A Penzance man has travelled across the world to talk to Australian Cornish descendants on the best way to keep in touch with their Cornish cousins.

Journalist Nigel Pengelly was invited as a guest speaker at the Cornish Cultural Celebration at Shoalhaven, New South Wales, to lecture on Cornish Communications in the 21st Century.

The Cornish Cultural Celebration saw more than 150 participants travel from all over ‘the land of plenty’ representing five Australian Cornish associations. The celebration took the form of lectures and discussions, a Bardic ceremony, a Celtic music and dinner event and a whale-watching trip.

Nigel said: “Shoalhaven is about 80 miles west of Sydney on the coast, near Jervis Bay – which is said to have the whitest sand in the world.

“The attendees shared a passion for Cornwall and saw themselves as much Cornish as they are Australian. They also knew a lot of the local news from Cornwall.”

The cultural celebration was held at the University of Wollongong over a weekend and featured talks and presentations, with a strong slant towards Cornish family history and ancestry.

Nigel added: “One thing I noticed straight away is that the Australian Cornish, even those whose ancestors came over in the 1800s, shared the same dry sense of Cornish humour.”

Terry Johnson, of South Australia, led a ceremony of bards of the Cornish Gorseth, the 26th such assembly in Australia. Local MP and Mayor of Shoalhaven City Council Joanna Gash welcomed the bards and thanked them for choosing Shoalhaven as the venue for the Cornish Cultural Celebration. To harp music, the bards applauded the flower dance performed by local children and the Lady of the Southern Land presented a basket of local fruit and flowers such as Waratah, Bottlebrush and Wattle.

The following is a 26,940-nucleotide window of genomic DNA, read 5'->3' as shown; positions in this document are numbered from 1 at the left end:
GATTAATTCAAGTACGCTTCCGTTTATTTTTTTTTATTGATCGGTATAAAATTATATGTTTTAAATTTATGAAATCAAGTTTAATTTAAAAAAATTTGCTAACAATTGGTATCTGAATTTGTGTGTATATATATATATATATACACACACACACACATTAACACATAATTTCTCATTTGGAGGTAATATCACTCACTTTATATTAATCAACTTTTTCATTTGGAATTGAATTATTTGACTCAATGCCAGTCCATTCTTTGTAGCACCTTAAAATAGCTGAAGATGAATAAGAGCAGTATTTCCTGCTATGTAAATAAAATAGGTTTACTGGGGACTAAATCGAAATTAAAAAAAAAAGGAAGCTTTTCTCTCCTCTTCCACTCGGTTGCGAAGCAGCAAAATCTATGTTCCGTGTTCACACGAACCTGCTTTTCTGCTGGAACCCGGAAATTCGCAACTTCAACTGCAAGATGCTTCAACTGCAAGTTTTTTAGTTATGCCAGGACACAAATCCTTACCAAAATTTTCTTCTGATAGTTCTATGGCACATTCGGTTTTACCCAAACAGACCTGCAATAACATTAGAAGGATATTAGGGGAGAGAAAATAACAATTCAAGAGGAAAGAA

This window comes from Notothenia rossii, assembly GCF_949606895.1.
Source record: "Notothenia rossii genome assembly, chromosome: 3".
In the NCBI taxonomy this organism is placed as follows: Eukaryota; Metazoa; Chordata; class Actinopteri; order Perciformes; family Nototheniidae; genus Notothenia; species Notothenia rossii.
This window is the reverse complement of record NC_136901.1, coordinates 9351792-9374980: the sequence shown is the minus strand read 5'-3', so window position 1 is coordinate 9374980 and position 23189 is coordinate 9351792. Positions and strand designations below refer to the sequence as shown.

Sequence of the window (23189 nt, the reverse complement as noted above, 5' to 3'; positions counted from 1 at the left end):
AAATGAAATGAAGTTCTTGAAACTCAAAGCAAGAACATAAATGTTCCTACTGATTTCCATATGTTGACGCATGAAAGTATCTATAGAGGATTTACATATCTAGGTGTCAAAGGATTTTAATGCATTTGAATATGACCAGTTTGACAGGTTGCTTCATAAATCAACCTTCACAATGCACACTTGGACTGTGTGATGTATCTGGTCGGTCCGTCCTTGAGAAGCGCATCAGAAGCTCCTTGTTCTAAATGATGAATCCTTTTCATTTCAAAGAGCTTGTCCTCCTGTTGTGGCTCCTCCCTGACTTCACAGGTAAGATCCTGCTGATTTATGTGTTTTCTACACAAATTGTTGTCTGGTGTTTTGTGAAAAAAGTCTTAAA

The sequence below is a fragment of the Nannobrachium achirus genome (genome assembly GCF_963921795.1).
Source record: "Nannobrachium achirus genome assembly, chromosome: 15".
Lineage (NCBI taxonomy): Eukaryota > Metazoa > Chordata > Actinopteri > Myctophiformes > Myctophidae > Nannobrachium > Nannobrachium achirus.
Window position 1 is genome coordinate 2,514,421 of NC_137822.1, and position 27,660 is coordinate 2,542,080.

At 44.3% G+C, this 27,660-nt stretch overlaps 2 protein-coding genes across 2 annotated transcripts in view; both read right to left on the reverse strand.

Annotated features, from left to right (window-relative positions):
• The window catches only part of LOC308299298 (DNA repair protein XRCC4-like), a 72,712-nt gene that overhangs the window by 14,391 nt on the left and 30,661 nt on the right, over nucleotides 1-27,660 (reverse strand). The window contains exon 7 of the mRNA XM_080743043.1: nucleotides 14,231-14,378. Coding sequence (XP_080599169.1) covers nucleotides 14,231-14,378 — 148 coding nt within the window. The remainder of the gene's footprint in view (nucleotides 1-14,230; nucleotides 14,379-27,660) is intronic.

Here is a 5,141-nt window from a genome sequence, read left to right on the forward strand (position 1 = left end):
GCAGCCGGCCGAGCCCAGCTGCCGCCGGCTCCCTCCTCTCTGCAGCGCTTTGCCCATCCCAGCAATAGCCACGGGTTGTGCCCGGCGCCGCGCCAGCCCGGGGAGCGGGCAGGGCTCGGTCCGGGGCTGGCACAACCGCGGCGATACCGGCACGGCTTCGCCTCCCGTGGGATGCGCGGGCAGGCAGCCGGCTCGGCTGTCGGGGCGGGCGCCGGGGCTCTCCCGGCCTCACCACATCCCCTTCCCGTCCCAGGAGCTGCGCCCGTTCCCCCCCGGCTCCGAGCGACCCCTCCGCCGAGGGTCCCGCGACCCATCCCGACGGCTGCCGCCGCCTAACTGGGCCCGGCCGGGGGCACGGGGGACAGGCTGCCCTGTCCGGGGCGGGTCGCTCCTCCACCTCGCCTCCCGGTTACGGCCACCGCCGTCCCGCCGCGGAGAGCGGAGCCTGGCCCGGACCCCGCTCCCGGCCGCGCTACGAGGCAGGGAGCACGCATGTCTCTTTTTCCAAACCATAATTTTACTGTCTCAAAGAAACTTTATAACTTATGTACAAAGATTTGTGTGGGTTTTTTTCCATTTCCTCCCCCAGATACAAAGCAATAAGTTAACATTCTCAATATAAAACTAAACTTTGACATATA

Julie Wheeler, of the Cornish Association of New South Wales, was inducted into the Gorseth after accepting her invitation to be a bard at the celebration.

The celebration concluded with a pasty supper with performances from a Cornish choir, Manx and Welsh dancers, an Irish harpist, Scottish pipes a dance and an aboriginal didgeridoo player.

Nigel spent two days in Sydney staying with Rob and Gemma Flack and Charlie Demko, al formerly of Penzance. Rob works for a solar panel installation firm in Sydney, Gemma is a nurse while Charlie works as a subeditor at the Sydney Morning Herald.